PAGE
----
This 3X3 walking workout is simple: you do 3 minutes of low-intensity walking (40% of peak aerobic capacity for walking — a little faster than a stroll), followed by 3 minutes of high-intensity walking (70%+ of peak aerobic capacity for walking). You repeat these interval sets at least 5 times, and do this 30-minute workout 4 times a week.

Your heart rate during the high-intensity intervals will vary according to your fitness level and age. One 68-year-old who participated in an IWT-based study had his heart rate go up to about 130 beats per minute during the fast intervals, so you’re moving at a good clip.

Even though IWT is highly accessible, studies that have been done on it show that it produces significant health benefits. People who did Interval Walking Training 4X a week for 3 months experienced significantly more improvement in their blood pressure, cholesterol, glucose, leg strength, and aerobic capacity than those who did continuous, moderate-intensity walking. 

Hiroshi Nose, who developed Interval Walking Training, reports that among those who do IWT, “Physical fitness — maximal aerobic power and thigh muscle strength — increased by about 20 percent which is sure to make you feel about 10 years younger than before training, [and] symptoms of lifestyle-related diseases (hypertension, hyperglycemia, and obesity) decreased by about 20 percent.” IWT walkers enjoyed mental health benefits as well: depression scores dropped by half.

Walking in general is already one of the very best forms of exercise you can do, and IWT just helps you take its benefits up a notch. Hiroshi has used Interval Walking Training to get thousands of elderly Japanese citizens into shape, and it’s a great form of exercise if you’re in the older decades of life. But it’s also good if you’re just beginning your fitness journey and looking to get off the couch and start doing more physical activity. Even if you’re already a regular exerciser who’s in good shape, IWT is a nice way to mix up your usual neighborhood strolls while enhancing your health even further. 

For more HIIT protocols, from the accessible to the challenging, listen to this episode of the AoM podcast:

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By: Brett & Kate McKay
Title: The Japanese 3X3 Interval Walking Workout
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Published Date: Tue, 09 Apr 2024 17:35:28 +0000

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The Miracle of Men, Women, and Couples: Allowing Our Vulnerabilities to Bring Us Together

a couple of miracles

a couple of miracles 1

It isn’t easy being a man in today’s world. The same is true for being a woman. Finding the right partner and creating a joyful, long-lasting, marriage is truly a miracle. In their book. In their book, A Couple of Miracles: One Couple, More Than a Few Miracles, Joyce and Barry Vissell share their life journey. Joyce, a nurse/psychotherapist and Barry doctor/psychiatrist, offer wisdom for men, women, and couples who are wanting to find the secrets for a long and successful life, career, and marriage.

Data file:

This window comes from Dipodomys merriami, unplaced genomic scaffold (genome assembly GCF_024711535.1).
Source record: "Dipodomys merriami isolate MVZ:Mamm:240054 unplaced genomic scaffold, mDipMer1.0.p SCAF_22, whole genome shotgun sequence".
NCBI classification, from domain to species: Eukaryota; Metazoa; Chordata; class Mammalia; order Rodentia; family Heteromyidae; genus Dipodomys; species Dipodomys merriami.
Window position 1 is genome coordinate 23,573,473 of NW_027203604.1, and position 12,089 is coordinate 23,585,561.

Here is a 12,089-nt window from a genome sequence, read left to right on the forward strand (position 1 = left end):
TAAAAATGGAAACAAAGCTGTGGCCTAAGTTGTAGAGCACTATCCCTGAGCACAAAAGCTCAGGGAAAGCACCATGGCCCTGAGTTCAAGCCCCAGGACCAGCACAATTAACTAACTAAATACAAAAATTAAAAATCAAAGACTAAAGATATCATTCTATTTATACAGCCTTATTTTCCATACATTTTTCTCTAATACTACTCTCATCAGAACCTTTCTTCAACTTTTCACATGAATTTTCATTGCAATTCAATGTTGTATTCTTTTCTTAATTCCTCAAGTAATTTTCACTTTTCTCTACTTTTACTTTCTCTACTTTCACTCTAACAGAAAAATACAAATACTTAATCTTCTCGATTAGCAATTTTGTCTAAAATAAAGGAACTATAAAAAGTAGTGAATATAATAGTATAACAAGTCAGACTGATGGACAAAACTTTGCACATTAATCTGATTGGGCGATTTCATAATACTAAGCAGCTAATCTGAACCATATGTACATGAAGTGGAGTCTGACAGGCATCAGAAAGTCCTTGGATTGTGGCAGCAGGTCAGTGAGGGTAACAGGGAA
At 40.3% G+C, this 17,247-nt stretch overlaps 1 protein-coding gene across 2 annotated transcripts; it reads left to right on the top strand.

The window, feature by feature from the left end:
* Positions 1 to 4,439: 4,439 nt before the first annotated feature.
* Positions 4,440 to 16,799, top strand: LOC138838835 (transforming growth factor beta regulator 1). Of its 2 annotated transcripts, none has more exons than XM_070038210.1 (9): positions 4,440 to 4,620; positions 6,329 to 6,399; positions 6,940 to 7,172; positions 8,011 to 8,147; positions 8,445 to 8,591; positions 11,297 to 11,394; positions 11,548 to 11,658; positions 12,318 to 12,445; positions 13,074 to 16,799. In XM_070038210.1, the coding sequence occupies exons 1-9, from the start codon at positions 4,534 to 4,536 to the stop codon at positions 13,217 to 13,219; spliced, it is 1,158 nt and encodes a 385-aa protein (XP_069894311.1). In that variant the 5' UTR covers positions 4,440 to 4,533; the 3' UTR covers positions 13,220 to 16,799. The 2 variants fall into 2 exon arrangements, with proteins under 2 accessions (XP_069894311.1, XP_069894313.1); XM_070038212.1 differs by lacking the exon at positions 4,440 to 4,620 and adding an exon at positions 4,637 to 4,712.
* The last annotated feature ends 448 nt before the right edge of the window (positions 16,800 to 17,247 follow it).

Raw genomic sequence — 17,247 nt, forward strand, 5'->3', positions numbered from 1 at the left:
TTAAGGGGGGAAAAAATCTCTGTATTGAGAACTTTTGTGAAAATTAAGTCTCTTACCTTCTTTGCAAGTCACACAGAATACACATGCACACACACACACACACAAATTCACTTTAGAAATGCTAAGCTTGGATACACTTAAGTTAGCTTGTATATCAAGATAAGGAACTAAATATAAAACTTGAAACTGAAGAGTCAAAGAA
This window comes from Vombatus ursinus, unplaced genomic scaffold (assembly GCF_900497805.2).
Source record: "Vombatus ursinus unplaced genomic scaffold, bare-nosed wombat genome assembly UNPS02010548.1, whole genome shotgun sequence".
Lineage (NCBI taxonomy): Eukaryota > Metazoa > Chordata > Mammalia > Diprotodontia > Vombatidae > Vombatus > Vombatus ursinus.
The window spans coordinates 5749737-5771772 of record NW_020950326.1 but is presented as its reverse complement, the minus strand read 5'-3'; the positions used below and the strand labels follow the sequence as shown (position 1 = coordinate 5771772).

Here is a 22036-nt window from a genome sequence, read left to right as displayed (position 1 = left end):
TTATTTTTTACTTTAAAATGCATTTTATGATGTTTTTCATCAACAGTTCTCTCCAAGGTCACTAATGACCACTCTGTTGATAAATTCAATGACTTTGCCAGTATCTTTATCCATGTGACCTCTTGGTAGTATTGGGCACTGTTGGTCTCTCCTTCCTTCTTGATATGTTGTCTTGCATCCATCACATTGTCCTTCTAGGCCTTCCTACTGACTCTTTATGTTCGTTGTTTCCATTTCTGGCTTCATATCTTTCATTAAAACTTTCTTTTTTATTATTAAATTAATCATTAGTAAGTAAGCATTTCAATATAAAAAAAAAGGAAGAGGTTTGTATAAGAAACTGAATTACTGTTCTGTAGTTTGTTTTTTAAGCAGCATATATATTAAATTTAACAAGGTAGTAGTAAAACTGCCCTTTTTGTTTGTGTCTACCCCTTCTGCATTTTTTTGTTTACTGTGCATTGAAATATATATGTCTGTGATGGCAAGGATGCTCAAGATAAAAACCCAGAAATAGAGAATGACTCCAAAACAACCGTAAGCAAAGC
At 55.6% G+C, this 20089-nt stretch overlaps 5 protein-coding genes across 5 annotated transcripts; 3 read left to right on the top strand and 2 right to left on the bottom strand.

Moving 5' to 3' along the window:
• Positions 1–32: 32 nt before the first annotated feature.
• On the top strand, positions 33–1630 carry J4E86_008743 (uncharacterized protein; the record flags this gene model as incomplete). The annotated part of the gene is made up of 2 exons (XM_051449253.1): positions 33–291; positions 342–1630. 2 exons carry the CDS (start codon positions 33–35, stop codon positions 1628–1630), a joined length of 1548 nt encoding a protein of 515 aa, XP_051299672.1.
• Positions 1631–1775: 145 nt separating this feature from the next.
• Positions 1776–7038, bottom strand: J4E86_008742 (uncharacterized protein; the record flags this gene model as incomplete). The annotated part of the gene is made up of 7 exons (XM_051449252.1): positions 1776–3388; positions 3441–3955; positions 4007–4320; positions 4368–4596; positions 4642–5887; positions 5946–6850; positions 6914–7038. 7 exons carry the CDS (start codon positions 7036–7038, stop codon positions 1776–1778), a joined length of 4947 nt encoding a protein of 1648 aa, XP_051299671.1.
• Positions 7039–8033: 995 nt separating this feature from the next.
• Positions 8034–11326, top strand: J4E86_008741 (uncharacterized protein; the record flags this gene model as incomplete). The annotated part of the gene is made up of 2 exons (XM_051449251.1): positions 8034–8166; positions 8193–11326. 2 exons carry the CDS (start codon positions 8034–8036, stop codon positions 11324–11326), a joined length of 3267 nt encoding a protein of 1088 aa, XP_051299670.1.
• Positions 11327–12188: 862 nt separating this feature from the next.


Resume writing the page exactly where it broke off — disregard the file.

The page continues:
I have known Joyce and Barry for many years. My wife, Carlin, and I attended a couple’s retreat with them to celebrate our tenth anniversary. Our forty-four-year marriage has been enriched by our time with Joyce and Barry.

Joyce and Barry have been a couple since 1964, have raised three children, written ten books, and helped countless people in their workshops and counseling practice. They can be reached at SharedHeart.org. I recently did a podcast interview with Barry and we explored their work, the new book, Barry’s work with men, Joyce’s work with women, and their joint work with couples.

I recently attended a men’s retreat with Barry and seventeen other men from around the country. It was a unique and wonderful experience that I recommend to all men. From the very beginning Barry invited us all to be vulnerable and share the real challenges we were facing in our lives. He started by sharing his own, things that most of us hide, even from ourselves.

“We need to let our partners see us more deeply,”

said Barry.

“We need to feel and express our feelings. Men sometimes feel hurt or afraid, but we’re often taught to keep it well hidden.”

Barry went on to share some of the real problems that he and Joyce have experienced in their own lives. As others shared, hearts opened, tears were shed. We talked about our hopes and dreams and our losses and betrayals.

I shared my experiences, having been married twice before, and the shame I felt being “a twice-divorced marriage and family counselor.” I talked about my forty-four-year marriage to my wife, Carlin, and my fear and anguish at the thought of losing her.

Barry shared his own fears of what he would do if Joyce died. Other men opened up about broken promises and broken marriages. Several men had recently dealt with relationships that had recently ended and shared their pain and anger.

 “Outwardly, we often present a strong, competent image,”

said Barry.